Cash can be saved by only buying one box to share between several farms because multiple Apple devices are able to connect to the same lightbar.

Currently there isn’t a database to save mapped fields – only the device used to create the field is able to access it – which might mean the unnecessary double mapping of fields.

A pretty accurate read out from the 2Ah lithium-ion battery is given in the top task bar on the screen and Agricision claims there is a 24-hour battery life when in continuous use.

Charging is via a USB port on the box while the app automatically updates when connected to wi-fi, which means there is no need to take it to the local dealer for the latest software update.

Switching between machines

The simplicity with which the system can be installed and removed from machines is a big plus. There are no wires to link components, so just lifting the lightbar box off the bonnet and grabbing the Apple device from the cab is all that’s required to swap between tractors.

This is especially useful at peak periods when implements tend to stay on one tractor, so having a lightbar kit that can be switched between machines is easier than dropping off the sprayer ready to go rolling.

The big catch, of course, is that Apple’s App Store is the only place to access the free-to-download operating platform. It means that if you have a Samsung or HTC smartphone running Android software you won’t be able to use the Agricision system.

This does appear a slight oversight but there are plans to offer the product on other platforms in the future, according to Mr Keene.

Agricision

The kit is easily mounted on the bonnet

The Agricision box will set you back £675, so it is one of the better value lightbars on the market. However, if you don’t already own an Apple device then you’ll have to buy something like an iPad Mini, which will set you back about £250 and means initial set-up costs can be pushing close to the £1,000-mark.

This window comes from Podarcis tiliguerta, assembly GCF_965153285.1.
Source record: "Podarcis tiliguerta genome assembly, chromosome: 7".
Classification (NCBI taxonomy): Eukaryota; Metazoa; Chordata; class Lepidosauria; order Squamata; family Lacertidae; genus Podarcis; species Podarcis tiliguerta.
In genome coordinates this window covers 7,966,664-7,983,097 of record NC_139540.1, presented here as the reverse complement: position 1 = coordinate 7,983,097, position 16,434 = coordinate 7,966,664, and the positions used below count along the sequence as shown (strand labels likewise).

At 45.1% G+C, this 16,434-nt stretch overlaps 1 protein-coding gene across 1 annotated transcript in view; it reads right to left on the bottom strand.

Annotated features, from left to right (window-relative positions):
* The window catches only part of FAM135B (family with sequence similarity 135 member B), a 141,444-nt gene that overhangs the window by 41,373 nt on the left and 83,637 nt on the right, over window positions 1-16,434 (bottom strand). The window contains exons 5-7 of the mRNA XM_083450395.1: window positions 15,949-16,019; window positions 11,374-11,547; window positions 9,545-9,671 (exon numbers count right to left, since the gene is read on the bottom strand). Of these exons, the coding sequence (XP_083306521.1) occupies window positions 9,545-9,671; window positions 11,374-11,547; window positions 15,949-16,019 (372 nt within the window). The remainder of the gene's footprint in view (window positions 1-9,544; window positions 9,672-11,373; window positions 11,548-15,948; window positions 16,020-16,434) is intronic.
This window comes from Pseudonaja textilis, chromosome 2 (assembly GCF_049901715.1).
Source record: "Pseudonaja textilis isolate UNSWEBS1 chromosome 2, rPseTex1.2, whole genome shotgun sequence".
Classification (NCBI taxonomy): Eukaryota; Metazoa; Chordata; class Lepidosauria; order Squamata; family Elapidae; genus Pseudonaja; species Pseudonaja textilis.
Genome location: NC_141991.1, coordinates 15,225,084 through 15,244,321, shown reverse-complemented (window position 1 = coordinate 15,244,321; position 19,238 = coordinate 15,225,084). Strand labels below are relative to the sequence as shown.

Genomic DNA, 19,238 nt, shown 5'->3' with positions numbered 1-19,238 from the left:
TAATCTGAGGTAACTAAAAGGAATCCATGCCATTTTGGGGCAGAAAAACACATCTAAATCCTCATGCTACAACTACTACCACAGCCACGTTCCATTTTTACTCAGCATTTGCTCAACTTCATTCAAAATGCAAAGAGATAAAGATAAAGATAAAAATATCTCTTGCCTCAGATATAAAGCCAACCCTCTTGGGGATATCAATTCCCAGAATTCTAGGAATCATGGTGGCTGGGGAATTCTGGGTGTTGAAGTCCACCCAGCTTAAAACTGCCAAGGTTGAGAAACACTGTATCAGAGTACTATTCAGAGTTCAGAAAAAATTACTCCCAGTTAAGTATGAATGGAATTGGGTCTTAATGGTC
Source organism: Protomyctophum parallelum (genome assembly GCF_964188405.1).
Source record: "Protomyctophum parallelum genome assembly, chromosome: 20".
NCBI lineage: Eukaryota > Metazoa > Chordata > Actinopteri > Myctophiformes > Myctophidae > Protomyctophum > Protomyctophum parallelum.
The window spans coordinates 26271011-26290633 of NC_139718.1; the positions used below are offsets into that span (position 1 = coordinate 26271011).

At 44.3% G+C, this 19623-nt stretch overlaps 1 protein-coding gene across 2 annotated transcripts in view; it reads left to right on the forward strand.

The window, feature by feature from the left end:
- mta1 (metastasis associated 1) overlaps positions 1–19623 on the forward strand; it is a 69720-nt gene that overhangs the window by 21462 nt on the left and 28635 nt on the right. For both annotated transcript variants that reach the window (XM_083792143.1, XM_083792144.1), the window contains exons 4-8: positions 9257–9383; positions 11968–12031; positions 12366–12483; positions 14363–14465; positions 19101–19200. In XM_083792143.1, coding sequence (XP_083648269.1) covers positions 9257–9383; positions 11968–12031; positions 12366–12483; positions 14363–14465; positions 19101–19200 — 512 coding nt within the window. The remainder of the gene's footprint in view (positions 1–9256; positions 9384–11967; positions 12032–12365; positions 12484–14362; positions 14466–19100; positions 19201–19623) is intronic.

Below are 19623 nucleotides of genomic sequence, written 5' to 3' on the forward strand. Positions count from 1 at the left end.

While this might seem a fair price to pay for straight-as-a-die driving, spending this kind of dosh takes it closer to more sophisticated dome-and-wire kits from some of the big names in farming GPS.

For example, Topcon produces the X14 for £1,135. It requires hardwiring from the dome to the cab terminal, but is also able to remember field boundaries on the single unit along with previous A/B lines. Users can also upgrade to implement auto section control.

Agricision sells the on-Trak box online, but also plans to establish a sales network. In particular, it has earmarked John Deer dealers since the Green Giant did away with its lightbar guidance systems early last year.

FW verdict

The on-Trak offers a different design of lightbar for those fed up with staring at a screen for the whole day. Fitting the box on the bonnet means it sits in the driver’s line of sight quite neatly.

During our trials with the on-Trak we used an iPhone as the in-cab interface but, because there’s no zoom function, wider implements fill the small screen and make it difficult to see when to turn for the next bout.

We reckon saving completed field boundaries to a storage platform would also be a useful addition to avoid recreating them on each device.

That said, it’s an ideal piece of kit for basic straight-line guidance and should pay for itself in no time.

Agricision on-Trak

Likes

  • Simple to set up
  • Quick changing between machines
  • Easy to view lightbar

Gripes

  • Restricted view on iPhone
  • No database to save maps
  • Limited to Apple users

Grassland & Muck 2017

Grassland & Muck logo reading Grassland & Muck, 24-25 May 2017, Stoneleigh, WarwickshireThis year’s Grassland and Muck is the place to see all the latest developments in the world of farm machinery, including from some of the major players in the GPS sector.

Visitors can find out how to save cash by improving the accuracy of applications, as well as how to make the most of new, more sophisticated operating systems. Visit the Grassland & Muck website for more information.